Journal of Gerontological Nursing

SATISFACTION OF NURSE MANAGERS: In Long-Term Care

Dee Ann Gillies, RN, EDD; Marquis Foreman, RN, PHD; Marian M Pettengill, RN, PHD

Abstract

During the past twenty years, nurses' job satisfaction has been studied repeatedly, in relation to various manpower and economic influences (Hinshaw & Atwood, 1984.). The nurse shortage of the 1970s made it difficult to fill budgeted nursing positions. Therefore, information was sought about nurses' job satisfaction in order to improve nurse recruitment (McCloskey, 1974). In the mid-1980s, the DRG prepayment system caused many health agencies to downsize and decrease personnel budgets. Then information about nurses' job satisfaction was needed to improve nurse retention and cut turnover costs (Hinshaw, Smeltzer, & Atwood, 1987). In the early 1990s, competition among health care providers necessitated new approaches to improve care and market services. Hence, research was implemented to explore possible linkage of nurses' job satisfaction to work productivity and client satisfaction (McDaniel & Patrick, 1992).

In the past, job satisfaction studies focused more on acute care than on long-term care nurses (Pfaff, 1987), and more on staff nurses than on nurse managers/administrators (Bunsey, Defazio, Pierce, & Jones, 1991; Scalzi, 1990). However, population aging and increasing chronic illness have increased demand for long-term care services. Information about job satisfactions in long-term care is needed to recruit and retain caregivers for the nation's aged, infirm, and disabled. The nurse administrator, who is responsible for the principal long-term care service, is expected to be a primary leader in improving care quality and controlling cost (Lodge & Pietraschke, 1986). Unfortunately, less information is available about job attitudes of nurse administrators in long-term care than their counterparts in acute care settings (Lodge, 1985).

LITERATURE REVIEW

Satisfaction of Long-Term Care Nurses

Job satisfaction is defined as degree of positive affective orientation toward one's job (Biegen & Mueller, 1987). In the few satisfaction studies published about longterm care personnel, more information is available about work satisfactions of long-term care staff nurses than long-term care nurse managers.

Job satisfaction of staff nurses in long-term care has been related to workload (Power & Sharp, 1988), autonomy (Parahoo, 1991), prestige (Riordan, 1991), scheduling (Robertson & Cummings, 1991), management style (Pfaff, 1987), and recognition from co-workers (Anderson, Aird, & Haslam, 1991). Job satisfaction of nurse managers in long-term care has been related to the supervisor's consideration behavior (Nealey & Blood, 1968), and relations with co-workers (Deckard, Hicks, & Rountree, 1986).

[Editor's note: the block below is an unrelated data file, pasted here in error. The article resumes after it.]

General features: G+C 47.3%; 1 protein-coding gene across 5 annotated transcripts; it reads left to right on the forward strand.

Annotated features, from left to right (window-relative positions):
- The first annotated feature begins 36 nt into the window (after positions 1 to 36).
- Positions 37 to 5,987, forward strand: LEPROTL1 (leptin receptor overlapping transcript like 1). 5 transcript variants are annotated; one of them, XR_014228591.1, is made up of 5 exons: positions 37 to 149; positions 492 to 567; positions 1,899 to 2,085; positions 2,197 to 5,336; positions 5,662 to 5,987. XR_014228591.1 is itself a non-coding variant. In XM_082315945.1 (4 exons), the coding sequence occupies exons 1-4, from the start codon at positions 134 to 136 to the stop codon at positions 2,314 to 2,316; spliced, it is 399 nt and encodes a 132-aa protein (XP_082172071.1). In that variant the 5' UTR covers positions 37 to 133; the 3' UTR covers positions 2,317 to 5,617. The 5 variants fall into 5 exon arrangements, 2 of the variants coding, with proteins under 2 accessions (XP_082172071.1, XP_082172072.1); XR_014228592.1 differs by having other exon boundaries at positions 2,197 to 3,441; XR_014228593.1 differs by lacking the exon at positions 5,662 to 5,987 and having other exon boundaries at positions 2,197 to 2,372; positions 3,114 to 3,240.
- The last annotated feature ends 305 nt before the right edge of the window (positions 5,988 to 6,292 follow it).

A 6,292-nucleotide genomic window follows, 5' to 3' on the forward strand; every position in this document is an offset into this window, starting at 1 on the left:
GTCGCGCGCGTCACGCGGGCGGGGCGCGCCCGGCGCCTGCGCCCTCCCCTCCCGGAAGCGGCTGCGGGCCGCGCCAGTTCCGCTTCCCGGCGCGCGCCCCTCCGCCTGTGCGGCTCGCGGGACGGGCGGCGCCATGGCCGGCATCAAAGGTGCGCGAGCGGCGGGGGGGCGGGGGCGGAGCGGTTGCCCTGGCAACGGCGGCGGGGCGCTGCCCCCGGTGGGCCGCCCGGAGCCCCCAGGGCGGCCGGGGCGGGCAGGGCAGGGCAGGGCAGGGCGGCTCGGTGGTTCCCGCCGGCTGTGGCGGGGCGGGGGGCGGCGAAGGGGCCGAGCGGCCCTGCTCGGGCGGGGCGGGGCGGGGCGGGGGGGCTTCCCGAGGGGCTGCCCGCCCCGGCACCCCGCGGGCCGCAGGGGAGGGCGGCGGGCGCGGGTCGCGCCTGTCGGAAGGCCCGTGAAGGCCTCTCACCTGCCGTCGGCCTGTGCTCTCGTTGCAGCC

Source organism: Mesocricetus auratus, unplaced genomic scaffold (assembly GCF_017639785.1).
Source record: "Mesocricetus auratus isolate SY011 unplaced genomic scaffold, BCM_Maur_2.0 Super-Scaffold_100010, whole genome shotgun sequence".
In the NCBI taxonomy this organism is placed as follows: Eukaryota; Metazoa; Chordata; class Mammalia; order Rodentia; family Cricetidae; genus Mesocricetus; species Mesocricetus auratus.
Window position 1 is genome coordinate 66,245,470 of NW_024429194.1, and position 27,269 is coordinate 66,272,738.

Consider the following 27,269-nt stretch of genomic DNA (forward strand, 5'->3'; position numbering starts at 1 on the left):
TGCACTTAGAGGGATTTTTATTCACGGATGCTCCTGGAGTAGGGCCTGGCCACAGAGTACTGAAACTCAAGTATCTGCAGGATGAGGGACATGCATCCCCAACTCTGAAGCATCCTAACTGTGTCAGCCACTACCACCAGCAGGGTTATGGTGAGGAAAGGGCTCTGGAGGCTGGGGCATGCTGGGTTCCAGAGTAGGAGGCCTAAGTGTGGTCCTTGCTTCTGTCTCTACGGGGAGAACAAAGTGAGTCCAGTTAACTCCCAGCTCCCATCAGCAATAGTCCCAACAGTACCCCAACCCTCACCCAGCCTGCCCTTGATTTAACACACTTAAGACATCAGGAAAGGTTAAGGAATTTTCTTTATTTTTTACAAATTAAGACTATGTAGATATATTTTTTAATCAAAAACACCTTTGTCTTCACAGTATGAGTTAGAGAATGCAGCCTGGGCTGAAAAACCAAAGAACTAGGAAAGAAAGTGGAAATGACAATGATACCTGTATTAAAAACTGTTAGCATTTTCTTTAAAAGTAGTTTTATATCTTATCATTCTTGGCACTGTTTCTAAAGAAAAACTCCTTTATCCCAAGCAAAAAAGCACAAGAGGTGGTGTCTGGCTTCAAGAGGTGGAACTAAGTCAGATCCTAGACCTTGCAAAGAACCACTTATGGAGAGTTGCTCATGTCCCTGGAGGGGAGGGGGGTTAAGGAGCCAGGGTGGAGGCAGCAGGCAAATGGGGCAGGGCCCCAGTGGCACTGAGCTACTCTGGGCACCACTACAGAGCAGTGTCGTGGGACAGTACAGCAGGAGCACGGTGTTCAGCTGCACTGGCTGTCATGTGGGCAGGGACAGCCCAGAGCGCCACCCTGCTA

There are some similarities in job satisfaction of long-term and acute care nurses. As with long-term care staff nurses, satisfaction of acute care staff nurses has been related to work schedules (Biegen & Mueller, 1987), supervisor's behavior (Mottaz, 1988), and autonomy (Donovan, 1980). But satisfaction of acute care staff nurses has also been related to professional status (Johnston, 1991), method of nursing care delivery (Reed, 1988), and nurse-physician relations (Longest, 1974); and these factors have not yet been related to satisfaction of long-term care staff nurses.

Likewise, satisfactions of nurse managers in long-term and acute care are somewhat similar. As with long-term care nurse managers, satisfaction of acute care managers is related to their superior's behavior (Sims & Szilagyi, 1975). However, satisfaction of acute care managers is related to superiors' structuring behavior, while long-term care managers' satisfaction is related to superiors' consideration behavior.

Measurement of Job Satisfaction

Researchers have used many tools to measure nurses' job satisfaction. Some investigators developed their own tools, focusing on variables of interest for a particular study (Deckard, Hicks, & Rountree, 1986; Wright, McGiIl, & Collins, 1990). A few researchers used the Job Description Index, which was developed for multiple occupational groups (Reed, 1988; Weisman, Alexander, & Chase, 1980). Porter's Need Satisfaction Survey, which was developed to measure satisfaction of business and military personnel, was used in some studies…

During the past twenty years, nurses' job satisfaction has been studied repeatedly, in relation to various manpower and economic influences (Hinshaw & Atwood, 1984.). The nurse shortage of the 1970s made it difficult to fill budgeted nursing positions. Therefore, information was sought about nurses' job satisfaction in order to improve nurse recruitment (McCloskey, 1974). In the mid-1980s, the DRG prepayment system caused many health agencies to downsize and decrease personnel budgets. Then information about nurses' job satisfaction was needed to improve nurse retention and cut turnover costs (Hinshaw, Smeltzer, & Atwood, 1987). In the early 1990s, competition among health care providers necessitated new approaches to improve care and market services. Hence, research was implemented to explore possible linkage of nurses' job satisfaction to work productivity and client satisfaction (McDaniel & Patrick, 1992).